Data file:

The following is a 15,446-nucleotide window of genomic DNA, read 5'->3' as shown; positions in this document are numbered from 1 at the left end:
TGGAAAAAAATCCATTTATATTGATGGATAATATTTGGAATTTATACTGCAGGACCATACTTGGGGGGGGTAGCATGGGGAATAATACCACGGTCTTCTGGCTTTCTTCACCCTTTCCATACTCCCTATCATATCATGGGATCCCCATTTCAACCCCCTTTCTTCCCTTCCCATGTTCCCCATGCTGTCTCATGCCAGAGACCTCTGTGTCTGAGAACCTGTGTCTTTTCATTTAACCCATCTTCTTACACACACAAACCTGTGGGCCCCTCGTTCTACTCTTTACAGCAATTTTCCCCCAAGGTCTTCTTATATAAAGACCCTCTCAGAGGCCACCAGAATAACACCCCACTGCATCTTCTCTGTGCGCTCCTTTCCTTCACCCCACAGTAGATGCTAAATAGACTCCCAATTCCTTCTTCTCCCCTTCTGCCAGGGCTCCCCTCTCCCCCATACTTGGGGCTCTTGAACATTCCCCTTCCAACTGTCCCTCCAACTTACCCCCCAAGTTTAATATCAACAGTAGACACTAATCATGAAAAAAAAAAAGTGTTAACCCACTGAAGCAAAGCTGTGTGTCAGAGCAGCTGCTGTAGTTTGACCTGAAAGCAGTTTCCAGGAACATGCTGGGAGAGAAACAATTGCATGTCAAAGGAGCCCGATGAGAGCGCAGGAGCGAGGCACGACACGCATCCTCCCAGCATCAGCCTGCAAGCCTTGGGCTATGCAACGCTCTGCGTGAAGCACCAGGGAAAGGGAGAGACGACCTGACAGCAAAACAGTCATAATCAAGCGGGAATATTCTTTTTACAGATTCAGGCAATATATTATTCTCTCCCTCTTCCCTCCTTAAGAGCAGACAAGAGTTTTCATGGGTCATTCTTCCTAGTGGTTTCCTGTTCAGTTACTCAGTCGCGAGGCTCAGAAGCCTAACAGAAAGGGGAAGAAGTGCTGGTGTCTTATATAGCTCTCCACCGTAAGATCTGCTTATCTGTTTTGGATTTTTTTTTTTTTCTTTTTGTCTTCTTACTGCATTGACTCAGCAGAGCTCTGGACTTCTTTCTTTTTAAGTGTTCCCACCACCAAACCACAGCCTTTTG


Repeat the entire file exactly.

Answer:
The following is a 15,446-nucleotide window of genomic DNA, read 5'->3' as shown; positions in this document are numbered from 1 at the left end:
TGGAAAAAAATCCATTTATATTGATGGATAATATTTGGAATTTATACTGCAGGACCATACTTGGGGGGGGTAGCATGGGGAATAATACCACGGTCTTCTGGCTTTCTTCACCCTTTCCATACTCCCTATCATATCATGGGATCCCCATTTCAACCCCCTTTCTTCCCTTCCCATGTTCCCCATGCTGTCTCATGCCAGAGACCTCTGTGTCTGAGAACCTGTGTCTTTTCATTTAACCCATCTTCTTACACACACAAACCTGTGGGCCCCTCGTTCTACTCTTTACAGCAATTTTCCCCCAAGGTCTTCTTATATAAAGACCCTCTCAGAGGCCACCAGAATAACACCCCACTGCATCTTCTCTGTGCGCTCCTTTCCTTCACCCCACAGTAGATGCTAAATAGACTCCCAATTCCTTCTTCTCCCCTTCTGCCAGGGCTCCCCTCTCCCCCATACTTGGGGCTCTTGAACATTCCCCTTCCAACTGTCCCTCCAACTTACCCCCCAAGTTTAATATCAACAGTAGACACTAATCATGAAAAAAAAAAAGTGTTAACCCACTGAAGCAAAGCTGTGTGTCAGAGCAGCTGCTGTAGTTTGACCTGAAAGCAGTTTCCAGGAACATGCTGGGAGAGAAACAATTGCATGTCAAAGGAGCCCGATGAGAGCGCAGGAGCGAGGCACGACACGCATCCTCCCAGCATCAGCCTGCAAGCCTTGGGCTATGCAACGCTCTGCGTGAAGCACCAGGGAAAGGGAGAGACGACCTGACAGCAAAACAGTCATAATCAAGCGGGAATATTCTTTTTACAGATTCAGGCAATATATTATTCTCTCCCTCTTCCCTCCTTAAGAGCAGACAAGAGTTTTCATGGGTCATTCTTCCTAGTGGTTTCCTGTTCAGTTACTCAGTCGCGAGGCTCAGAAGCCTAACAGAAAGGGGAAGAAGTGCTGGTGTCTTATATAGCTCTCCACCGTAAGATCTGCTTATCTGTTTTGGATTTTTTTTTTTTTCTTTTTGTCTTCTTACTGCATTGACTCAGCAGAGCTCTGGACTTCTTTCTTTTTAAGTGTTCCCACCACCAAACCACAGCCTTTTG